SAN FRANCISCO—Few elderly men with localized prostate cancer will die from the malignancy after 10 years even in treatment is delayed, so active surveillance for these patients may be a reasonable option, according to researchers.

Grace Lu-Yao, PhD, MPH, of the Cancer Institute of New Jersey in New Brunswick, and her colleagues studied 9,018 men diagnosed with T1/T2 prostate cancer from 1992 to 2002 who did not receive initial local therapy or androgen deprivation within six months of diagnosis.


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Of these men, 187 had low-grade malignancy, 7,544 had moderate-grade malignancy, and 1,287 had high-grade malignancy. The median age at cancer diagnosis was 77 years and the median follow-up was 94 months. The median time to any cancer therapy was 127 months. Of the 9,018 men, 5,879 were aged 75 years and older at diagnosis.


During the study period, 6,523 men (72%) died of competing causes of death or did not have

documented cancer complications that required surgery or radiation, the researchers reported here at the 2008 Genitourinary Cancers Symposium. The corresponding figures for men with low-, moderate-, and high-grade malignancy were 87%, 73%, and 65%, respectively. The overall 10-year prostate cancer-specific mortality was 5.3%; it was 6%, 3%, and 17% for patients with low-, moderate-, and high-grade cancer, respectively.


Weigh risks and benefits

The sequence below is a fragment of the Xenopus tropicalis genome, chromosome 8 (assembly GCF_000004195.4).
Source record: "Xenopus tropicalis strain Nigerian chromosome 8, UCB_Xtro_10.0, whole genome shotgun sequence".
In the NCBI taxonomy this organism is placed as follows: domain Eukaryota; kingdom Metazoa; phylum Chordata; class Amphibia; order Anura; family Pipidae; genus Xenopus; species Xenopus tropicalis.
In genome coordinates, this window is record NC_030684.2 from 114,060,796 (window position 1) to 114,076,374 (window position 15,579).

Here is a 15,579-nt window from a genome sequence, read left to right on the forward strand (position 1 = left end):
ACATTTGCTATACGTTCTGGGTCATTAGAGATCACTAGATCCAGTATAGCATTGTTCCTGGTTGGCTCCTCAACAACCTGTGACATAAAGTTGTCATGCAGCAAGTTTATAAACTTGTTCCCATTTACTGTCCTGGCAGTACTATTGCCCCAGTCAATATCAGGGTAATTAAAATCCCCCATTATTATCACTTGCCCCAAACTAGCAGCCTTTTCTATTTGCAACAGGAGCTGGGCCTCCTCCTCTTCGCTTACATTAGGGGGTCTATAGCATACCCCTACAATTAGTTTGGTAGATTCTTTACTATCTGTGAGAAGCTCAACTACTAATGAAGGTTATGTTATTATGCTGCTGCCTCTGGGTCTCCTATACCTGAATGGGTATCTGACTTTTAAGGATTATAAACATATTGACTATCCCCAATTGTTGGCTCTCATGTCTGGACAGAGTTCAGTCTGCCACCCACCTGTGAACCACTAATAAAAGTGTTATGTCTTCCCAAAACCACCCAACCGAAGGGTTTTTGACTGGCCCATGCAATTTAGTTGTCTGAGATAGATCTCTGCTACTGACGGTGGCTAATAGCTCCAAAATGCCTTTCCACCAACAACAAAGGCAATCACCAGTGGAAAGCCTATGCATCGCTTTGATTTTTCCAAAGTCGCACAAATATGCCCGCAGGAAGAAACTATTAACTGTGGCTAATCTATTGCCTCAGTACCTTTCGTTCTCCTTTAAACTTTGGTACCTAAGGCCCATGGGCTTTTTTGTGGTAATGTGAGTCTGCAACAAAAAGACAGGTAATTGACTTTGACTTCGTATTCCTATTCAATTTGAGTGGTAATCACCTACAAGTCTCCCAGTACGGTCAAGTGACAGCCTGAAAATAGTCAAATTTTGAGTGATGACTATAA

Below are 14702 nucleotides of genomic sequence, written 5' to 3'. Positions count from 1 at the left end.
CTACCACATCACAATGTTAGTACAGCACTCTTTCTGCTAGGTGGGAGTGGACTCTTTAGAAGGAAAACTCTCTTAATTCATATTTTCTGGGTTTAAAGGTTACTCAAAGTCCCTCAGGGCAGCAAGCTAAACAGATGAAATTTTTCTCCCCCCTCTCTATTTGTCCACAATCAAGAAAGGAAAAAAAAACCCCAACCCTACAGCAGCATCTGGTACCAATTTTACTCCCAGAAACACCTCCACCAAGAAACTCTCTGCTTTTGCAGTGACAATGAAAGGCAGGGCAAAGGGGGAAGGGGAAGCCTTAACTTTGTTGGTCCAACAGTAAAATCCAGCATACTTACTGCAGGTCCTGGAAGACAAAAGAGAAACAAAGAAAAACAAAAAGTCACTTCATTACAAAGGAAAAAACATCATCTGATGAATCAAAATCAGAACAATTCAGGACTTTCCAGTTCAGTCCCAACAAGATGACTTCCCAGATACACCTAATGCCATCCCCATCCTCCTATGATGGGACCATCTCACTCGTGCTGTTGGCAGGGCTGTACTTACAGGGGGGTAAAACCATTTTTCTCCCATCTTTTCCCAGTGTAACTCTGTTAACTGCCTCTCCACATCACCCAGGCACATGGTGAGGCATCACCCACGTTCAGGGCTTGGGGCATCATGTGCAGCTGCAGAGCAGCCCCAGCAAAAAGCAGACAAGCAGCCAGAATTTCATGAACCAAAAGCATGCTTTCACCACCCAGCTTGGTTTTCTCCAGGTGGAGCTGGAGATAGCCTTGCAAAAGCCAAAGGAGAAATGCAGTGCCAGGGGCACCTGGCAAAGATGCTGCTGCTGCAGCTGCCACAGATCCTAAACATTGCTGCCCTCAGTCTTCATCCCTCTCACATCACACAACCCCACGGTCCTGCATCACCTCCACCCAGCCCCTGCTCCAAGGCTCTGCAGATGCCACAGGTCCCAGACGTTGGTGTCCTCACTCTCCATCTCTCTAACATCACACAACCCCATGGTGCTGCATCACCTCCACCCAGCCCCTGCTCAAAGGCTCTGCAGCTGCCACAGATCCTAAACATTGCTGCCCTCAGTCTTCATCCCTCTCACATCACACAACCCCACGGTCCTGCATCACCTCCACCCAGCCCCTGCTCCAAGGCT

“Patients need to weight the potential risks and benefits of various treatment options in making treatment decisions,” the investigators concluded.


Dr. Lu-Yao’s group noted that prostate cancer-specific mortality in their PSA era cohort was substantially lower than was found in studies conducted in patients diagnosed with the malignancy in the pre-PSA era.


Other recent studies have provided data suggesting that active surveillance may be an acceptable management strategy for selected patients with localized, low-risk prostate cancer. Some data, however, point to a survival benefit associated with immediate treatment compared with observation in men with localized prostate cancer, such as a study published in the Journal of the American Medical Association (2006;296:2683-2693).


The researchers compared two groups of men with localized low- and intermediate-risk prostate cancer: one underwent observation and the other received treatment with radical prostatectomy or radiation within six months of diagnosis. At the end of the 12-year study period, 37% of the observation group had died compared with 23.8% of the treatment group.


The treatment group had longer five- and 10-year survival than the observation group. Treatment was associated with a 31% reduced risk of death. The investigators found a treatment benefit in all subgroups, including older men (age 75-80 years at diagnosis).